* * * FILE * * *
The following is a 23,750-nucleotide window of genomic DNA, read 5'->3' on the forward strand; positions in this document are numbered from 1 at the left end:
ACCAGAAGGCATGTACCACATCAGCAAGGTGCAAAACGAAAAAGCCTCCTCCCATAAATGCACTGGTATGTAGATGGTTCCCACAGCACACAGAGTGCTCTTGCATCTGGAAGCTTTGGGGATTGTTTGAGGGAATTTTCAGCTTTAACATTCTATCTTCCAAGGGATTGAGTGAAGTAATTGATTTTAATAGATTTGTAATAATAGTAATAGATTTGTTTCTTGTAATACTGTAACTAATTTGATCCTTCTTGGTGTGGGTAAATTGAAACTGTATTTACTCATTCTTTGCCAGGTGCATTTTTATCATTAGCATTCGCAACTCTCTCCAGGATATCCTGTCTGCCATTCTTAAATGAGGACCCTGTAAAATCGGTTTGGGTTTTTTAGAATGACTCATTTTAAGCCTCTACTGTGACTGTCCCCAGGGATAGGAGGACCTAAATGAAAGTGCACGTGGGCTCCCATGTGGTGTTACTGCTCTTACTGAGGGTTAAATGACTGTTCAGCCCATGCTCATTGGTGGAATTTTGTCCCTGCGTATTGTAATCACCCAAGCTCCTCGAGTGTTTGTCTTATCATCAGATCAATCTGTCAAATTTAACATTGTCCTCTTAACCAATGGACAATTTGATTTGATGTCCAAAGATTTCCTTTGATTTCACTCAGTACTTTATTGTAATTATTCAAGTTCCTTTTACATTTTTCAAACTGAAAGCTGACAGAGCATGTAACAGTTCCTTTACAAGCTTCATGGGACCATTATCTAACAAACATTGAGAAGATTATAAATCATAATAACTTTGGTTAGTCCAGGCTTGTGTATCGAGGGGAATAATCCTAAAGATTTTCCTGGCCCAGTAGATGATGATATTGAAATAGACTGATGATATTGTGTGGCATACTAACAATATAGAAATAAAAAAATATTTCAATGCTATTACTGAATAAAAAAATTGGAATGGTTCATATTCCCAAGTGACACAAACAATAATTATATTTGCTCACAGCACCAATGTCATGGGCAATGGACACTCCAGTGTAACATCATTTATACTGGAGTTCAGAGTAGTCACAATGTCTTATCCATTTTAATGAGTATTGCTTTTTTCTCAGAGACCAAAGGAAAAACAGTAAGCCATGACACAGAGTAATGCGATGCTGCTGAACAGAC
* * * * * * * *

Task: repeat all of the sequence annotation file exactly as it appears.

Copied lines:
The following is a 23,750-nucleotide window of genomic DNA, read 5'->3' on the forward strand; positions in this document are numbered from 1 at the left end:
ACCAGAAGGCATGTACCACATCAGCAAGGTGCAAAACGAAAAAGCCTCCTCCCATAAATGCACTGGTATGTAGATGGTTCCCACAGCACACAGAGTGCTCTTGCATCTGGAAGCTTTGGGGATTGTTTGAGGGAATTTTCAGCTTTAACATTCTATCTTCCAAGGGATTGAGTGAAGTAATTGATTTTAATAGATTTGTAATAATAGTAATAGATTTGTTTCTTGTAATACTGTAACTAATTTGATCCTTCTTGGTGTGGGTAAATTGAAACTGTATTTACTCATTCTTTGCCAGGTGCATTTTTATCATTAGCATTCGCAACTCTCTCCAGGATATCCTGTCTGCCATTCTTAAATGAGGACCCTGTAAAATCGGTTTGGGTTTTTTAGAATGACTCATTTTAAGCCTCTACTGTGACTGTCCCCAGGGATAGGAGGACCTAAATGAAAGTGCACGTGGGCTCCCATGTGGTGTTACTGCTCTTACTGAGGGTTAAATGACTGTTCAGCCCATGCTCATTGGTGGAATTTTGTCCCTGCGTATTGTAATCACCCAAGCTCCTCGAGTGTTTGTCTTATCATCAGATCAATCTGTCAAATTTAACATTGTCCTCTTAACCAATGGACAATTTGATTTGATGTCCAAAGATTTCCTTTGATTTCACTCAGTACTTTATTGTAATTATTCAAGTTCCTTTTACATTTTTCAAACTGAAAGCTGACAGAGCATGTAACAGTTCCTTTACAAGCTTCATGGGACCATTATCTAACAAACATTGAGAAGATTATAAATCATAATAACTTTGGTTAGTCCAGGCTTGTGTATCGAGGGGAATAATCCTAAAGATTTTCCTGGCCCAGTAGATGATGATATTGAAATAGACTGATGATATTGTGTGGCATACTAACAATATAGAAATAAAAAAATATTTCAATGCTATTACTGAATAAAAAAATTGGAATGGTTCATATTCCCAAGTGACACAAACAATAATTATATTTGCTCACAGCACCAATGTCATGGGCAATGGACACTCCAGTGTAACATCATTTATACTGGAGTTCAGAGTAGTCACAATGTCTTATCCATTTTAATGAGTATTGCTTTTTTCTCAGAGACCAAAGGAAAAACAGTAAGCCATGACACAGAGTAATGCGATGCTGCTGAACAGAC